Your Sales Culture Determines Profitability

Guess what the most vibrant, successful companies have in common?

They develop and nurture an intentional, proactive approach to their sales culture.

And their reasons for doing it are pretty obvious. Better sales team → more revenue. It’s not an exaggeration to say your bottom line reflects your sales culture.

Gallup found that engaged sales reps outsell their counterparts. They stay longer with the company and best of all, they promote customer loyalty.

In this article I’m going to show you the 10 habits of a high performing sales culture. And for each one you adopt, your profits will grow accordingly.

sales compensation

Can You Measure Sales Culture?

Wouldn’t be nice if you could score your sales culture. Maybe a number out of a hundred so you know how you’re doing.

Unfortunately a sales culture score doesn’t exist. But you know what’s easy to count? Staff turnover.

A good sign you’ve got a great sales culture is when your sales reps don’t leave.

Hubspot notes that sales has a turnover rate that’s TRIPLE the average for other industries. That’s insane! Believe it or not, if your sales staff turnover rate is below 30% per year, then you’re actually beating the averages.

People stay at companies where they feel like their contributions are appreciated. And where they are growing both as a person and in their career.

And that’s what sales culture is all about – creating an environment that drives company objectives. While simultaneously being the place sales reps want to grow their career.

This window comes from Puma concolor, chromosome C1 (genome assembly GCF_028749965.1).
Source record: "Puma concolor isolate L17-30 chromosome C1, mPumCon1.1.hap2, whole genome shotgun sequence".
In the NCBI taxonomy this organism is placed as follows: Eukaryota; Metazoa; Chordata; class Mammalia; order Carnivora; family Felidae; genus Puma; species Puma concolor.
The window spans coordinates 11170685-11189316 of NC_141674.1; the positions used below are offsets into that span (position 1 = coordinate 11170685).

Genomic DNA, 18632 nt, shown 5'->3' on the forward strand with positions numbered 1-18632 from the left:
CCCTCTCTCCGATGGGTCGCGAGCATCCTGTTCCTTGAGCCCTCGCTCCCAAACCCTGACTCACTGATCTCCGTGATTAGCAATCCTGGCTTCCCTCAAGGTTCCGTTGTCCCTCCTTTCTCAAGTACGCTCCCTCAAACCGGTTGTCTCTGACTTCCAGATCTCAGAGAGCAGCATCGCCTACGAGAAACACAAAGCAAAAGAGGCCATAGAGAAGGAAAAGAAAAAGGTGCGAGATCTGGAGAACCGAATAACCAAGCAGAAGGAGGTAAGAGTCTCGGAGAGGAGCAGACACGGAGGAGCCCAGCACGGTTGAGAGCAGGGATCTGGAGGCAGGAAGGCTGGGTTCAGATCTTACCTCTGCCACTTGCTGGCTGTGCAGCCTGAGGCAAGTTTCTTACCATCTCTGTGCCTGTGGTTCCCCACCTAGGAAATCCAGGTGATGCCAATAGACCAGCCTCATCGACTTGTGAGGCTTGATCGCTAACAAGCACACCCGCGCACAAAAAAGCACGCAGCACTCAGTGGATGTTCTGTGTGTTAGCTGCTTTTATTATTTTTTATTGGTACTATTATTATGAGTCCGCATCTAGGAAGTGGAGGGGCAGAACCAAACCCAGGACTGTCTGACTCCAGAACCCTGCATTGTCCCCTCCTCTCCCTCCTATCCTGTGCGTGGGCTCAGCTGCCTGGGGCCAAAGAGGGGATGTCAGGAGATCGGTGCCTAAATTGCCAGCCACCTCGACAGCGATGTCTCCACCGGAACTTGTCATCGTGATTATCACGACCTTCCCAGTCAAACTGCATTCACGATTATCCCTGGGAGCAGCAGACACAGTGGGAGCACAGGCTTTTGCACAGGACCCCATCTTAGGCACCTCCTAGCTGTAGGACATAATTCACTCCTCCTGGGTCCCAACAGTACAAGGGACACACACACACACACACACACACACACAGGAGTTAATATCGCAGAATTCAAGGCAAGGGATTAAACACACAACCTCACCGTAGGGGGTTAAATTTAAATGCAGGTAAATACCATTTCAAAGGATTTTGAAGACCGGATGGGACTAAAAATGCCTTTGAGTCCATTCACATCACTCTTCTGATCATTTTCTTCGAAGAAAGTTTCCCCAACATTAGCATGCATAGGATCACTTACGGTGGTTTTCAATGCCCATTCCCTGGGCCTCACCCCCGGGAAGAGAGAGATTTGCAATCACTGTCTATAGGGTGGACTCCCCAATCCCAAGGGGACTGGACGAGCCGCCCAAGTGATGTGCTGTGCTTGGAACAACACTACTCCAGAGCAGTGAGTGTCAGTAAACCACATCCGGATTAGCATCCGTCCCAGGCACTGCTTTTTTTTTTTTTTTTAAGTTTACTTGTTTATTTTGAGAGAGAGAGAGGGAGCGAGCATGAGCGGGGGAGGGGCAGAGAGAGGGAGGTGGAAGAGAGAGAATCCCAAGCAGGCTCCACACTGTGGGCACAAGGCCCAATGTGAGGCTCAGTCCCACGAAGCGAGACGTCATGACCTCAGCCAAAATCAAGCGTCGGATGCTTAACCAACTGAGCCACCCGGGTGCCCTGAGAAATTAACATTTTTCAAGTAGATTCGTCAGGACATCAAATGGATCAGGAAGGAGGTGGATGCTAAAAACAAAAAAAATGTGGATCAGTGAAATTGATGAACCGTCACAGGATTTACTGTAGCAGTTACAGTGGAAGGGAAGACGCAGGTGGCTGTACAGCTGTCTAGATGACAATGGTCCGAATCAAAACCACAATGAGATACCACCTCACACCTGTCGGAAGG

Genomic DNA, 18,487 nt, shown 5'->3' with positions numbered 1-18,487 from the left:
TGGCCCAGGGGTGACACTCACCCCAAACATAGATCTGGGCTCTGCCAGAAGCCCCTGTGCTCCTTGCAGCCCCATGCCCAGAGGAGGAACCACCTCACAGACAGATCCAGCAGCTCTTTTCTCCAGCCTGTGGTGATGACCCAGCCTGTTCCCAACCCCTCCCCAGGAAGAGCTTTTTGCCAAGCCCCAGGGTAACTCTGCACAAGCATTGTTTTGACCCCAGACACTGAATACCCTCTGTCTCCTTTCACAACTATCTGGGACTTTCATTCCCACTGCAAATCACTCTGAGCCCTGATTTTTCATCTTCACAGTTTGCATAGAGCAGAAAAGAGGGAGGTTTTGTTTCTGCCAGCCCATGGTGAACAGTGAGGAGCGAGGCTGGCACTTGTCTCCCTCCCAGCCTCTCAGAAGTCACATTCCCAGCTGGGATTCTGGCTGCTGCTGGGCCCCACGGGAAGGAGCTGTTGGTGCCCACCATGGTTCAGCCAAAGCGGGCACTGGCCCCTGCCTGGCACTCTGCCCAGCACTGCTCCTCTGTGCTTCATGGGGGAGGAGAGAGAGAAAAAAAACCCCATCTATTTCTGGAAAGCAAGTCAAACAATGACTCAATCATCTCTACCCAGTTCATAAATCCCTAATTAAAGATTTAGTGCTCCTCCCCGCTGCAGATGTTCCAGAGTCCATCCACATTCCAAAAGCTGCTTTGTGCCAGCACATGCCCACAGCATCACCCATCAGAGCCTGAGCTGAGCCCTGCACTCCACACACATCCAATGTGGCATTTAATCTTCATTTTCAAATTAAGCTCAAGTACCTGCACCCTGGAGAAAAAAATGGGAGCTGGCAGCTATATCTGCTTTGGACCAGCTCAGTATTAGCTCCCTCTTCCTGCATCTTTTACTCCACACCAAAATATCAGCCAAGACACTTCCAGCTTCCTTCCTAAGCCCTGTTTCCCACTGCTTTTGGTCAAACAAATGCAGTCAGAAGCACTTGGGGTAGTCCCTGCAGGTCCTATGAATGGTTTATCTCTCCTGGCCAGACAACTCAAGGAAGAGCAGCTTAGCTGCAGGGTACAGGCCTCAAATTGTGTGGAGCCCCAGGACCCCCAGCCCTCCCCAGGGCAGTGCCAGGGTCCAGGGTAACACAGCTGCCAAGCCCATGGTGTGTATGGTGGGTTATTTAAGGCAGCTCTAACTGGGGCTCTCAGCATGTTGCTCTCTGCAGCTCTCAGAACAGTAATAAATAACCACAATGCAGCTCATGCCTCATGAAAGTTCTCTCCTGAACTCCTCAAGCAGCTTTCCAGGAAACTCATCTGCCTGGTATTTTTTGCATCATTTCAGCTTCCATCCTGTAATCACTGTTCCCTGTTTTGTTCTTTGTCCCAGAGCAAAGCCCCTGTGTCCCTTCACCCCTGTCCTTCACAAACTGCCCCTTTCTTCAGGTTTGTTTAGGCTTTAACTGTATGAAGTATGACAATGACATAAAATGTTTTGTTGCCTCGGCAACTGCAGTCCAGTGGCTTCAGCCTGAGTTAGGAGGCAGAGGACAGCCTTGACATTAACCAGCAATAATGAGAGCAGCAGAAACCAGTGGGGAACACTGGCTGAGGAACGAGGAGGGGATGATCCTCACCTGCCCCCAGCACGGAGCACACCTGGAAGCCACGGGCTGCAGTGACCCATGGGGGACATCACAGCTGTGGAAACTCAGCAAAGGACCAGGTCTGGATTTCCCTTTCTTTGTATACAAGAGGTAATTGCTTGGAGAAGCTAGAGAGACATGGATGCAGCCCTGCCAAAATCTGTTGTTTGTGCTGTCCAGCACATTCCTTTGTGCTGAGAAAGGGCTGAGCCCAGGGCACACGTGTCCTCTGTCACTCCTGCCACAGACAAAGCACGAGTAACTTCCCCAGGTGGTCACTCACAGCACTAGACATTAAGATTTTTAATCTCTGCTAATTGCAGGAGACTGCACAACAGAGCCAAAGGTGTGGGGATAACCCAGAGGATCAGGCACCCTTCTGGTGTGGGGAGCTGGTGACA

Here are the 10 habits you need to adopt to make that happen.

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Hire Salespeople Early & Slowly

New hires take an unbelievable amount of energy to get up to full performance.

And that energy has to come from somewhere.

You might think it’s just the sales manager that’s suffering every time a new hire needs to be trained. But it’s everyone else, too.

Think about it. If the sales manager is spending all their time recruiting and onboarding new staff then who’s supporting the performers?

Yeah, no one. And if your top performers feel like you don’t have the availability to support them, then they’ll leave, too.

So what to do?

Well, you know you are going to need new sales reps at some point. So decide if you want to train someone internally, or bring in new blood.

When you need a new sales rep, there’s usually some urgency about it. But the problem is most of the time you’re better off hiring no one than the wrong one. The right salesperson will come along eventually. But it won’t be on your preferred schedule.

So start hiring BEFORE you actually need someone. It’ll make your life a TON easier.

By hiring in advance you’ll have the luxury to hire slowly. You can find reps that get along with everyone and are a great fit for your organization.

And when the time comes to replace a sales rep you’ll have a fully trained salesperson ready to start.

Establish A Career Path

In the point above we noted that finding high performance salespeople on demand is tough. Really, really tough.

You know what’s easy? Promoting top performers who are ready for more responsibility.

Do this by giving your salespeople a career path within your organization.

One of the biggest complaints about sales is the career path isn’t linear. By establishing a hierarchical path your salespeople get career goals to pursue.

For example, they may get hired as an SDR and spend most of their time doing data research and appointment setting. Later they can get promoted to a client facing role as an Account Executive. Eventually they can work up to a more senior managerial role.

For the salesperson, this is perfect because they don’t get more responsibility than they can handle.

And training for the next role is gradual and organic.

And it works well for the company, too. You aren’t trying to hire someone who can magically do everything in your sales department. Instead, you are promoting people who already know your internal culture. And have already trained to take the next step at a relaxed pace.